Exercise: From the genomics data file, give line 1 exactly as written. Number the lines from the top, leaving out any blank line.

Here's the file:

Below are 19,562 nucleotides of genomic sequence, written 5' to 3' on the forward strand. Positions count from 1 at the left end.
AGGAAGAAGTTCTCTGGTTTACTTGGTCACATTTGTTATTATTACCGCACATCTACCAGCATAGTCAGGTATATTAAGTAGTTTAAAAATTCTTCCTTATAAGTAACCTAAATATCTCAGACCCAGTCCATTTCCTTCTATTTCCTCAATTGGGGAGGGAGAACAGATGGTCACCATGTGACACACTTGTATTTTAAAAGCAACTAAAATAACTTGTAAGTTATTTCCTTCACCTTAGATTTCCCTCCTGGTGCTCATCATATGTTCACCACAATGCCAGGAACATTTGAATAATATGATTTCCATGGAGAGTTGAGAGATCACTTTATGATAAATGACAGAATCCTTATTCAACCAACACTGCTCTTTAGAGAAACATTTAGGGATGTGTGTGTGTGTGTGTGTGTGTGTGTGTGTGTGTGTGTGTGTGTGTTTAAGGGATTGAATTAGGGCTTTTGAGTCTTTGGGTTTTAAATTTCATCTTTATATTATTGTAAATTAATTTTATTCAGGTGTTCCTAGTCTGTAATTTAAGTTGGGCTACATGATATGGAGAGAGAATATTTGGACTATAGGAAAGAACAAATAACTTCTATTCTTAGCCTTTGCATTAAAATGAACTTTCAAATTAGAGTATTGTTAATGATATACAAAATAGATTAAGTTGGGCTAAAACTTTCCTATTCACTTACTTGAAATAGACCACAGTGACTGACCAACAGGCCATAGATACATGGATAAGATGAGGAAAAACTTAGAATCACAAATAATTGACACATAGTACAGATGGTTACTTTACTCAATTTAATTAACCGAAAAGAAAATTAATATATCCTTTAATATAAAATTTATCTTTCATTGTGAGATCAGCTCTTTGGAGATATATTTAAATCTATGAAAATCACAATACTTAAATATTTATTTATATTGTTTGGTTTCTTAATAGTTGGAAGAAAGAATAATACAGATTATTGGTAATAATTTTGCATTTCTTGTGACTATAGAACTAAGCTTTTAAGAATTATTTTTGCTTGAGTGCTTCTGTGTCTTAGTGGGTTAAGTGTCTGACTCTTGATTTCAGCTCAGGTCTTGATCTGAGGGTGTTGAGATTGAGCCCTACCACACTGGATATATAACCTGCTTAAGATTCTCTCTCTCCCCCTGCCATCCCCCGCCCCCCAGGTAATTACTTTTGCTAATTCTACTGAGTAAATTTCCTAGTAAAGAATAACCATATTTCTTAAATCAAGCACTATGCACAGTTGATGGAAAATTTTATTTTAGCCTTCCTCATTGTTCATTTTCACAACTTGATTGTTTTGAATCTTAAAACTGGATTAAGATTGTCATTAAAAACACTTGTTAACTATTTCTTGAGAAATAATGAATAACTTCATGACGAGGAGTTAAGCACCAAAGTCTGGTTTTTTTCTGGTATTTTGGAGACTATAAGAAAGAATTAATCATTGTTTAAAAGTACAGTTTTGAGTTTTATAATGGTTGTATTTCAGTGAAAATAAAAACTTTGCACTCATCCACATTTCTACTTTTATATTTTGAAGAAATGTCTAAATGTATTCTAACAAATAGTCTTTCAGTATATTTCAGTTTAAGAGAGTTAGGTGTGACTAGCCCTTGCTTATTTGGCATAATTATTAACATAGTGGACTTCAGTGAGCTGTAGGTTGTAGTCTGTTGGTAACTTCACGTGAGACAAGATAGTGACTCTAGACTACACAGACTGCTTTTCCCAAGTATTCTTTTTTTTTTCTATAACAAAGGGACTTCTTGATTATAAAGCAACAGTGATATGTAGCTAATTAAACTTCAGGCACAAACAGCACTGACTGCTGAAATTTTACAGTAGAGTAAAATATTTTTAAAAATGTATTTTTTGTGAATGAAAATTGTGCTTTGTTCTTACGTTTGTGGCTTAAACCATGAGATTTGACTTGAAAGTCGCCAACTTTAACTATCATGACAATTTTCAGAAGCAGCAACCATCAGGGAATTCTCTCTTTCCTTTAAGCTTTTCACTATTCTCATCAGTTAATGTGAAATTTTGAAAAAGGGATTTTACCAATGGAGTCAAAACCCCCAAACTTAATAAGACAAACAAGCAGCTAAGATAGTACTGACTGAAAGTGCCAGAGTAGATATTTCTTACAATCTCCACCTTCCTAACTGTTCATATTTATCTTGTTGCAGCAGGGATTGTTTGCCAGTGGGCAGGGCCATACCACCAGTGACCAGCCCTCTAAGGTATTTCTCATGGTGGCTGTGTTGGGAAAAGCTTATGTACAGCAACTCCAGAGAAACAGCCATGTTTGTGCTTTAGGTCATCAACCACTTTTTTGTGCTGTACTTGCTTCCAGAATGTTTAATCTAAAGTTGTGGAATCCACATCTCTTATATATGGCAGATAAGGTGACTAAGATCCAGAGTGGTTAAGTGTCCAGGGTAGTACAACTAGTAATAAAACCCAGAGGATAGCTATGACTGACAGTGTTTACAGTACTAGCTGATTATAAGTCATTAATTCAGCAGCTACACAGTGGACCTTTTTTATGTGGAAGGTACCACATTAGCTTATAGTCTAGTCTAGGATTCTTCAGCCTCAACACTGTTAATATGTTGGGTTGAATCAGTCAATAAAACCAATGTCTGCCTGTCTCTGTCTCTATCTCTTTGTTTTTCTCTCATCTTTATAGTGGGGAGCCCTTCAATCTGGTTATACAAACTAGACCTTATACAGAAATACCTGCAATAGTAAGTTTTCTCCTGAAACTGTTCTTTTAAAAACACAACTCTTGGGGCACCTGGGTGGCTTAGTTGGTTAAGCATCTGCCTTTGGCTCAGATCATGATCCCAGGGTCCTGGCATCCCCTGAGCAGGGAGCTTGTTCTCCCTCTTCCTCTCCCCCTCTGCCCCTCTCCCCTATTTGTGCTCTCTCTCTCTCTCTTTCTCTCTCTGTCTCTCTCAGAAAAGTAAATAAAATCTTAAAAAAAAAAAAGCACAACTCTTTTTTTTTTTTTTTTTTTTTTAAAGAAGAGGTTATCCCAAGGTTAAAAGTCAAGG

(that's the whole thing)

Below are 19,562 nucleotides of genomic sequence, written 5' to 3' on the forward strand. Positions count from 1 at the left end.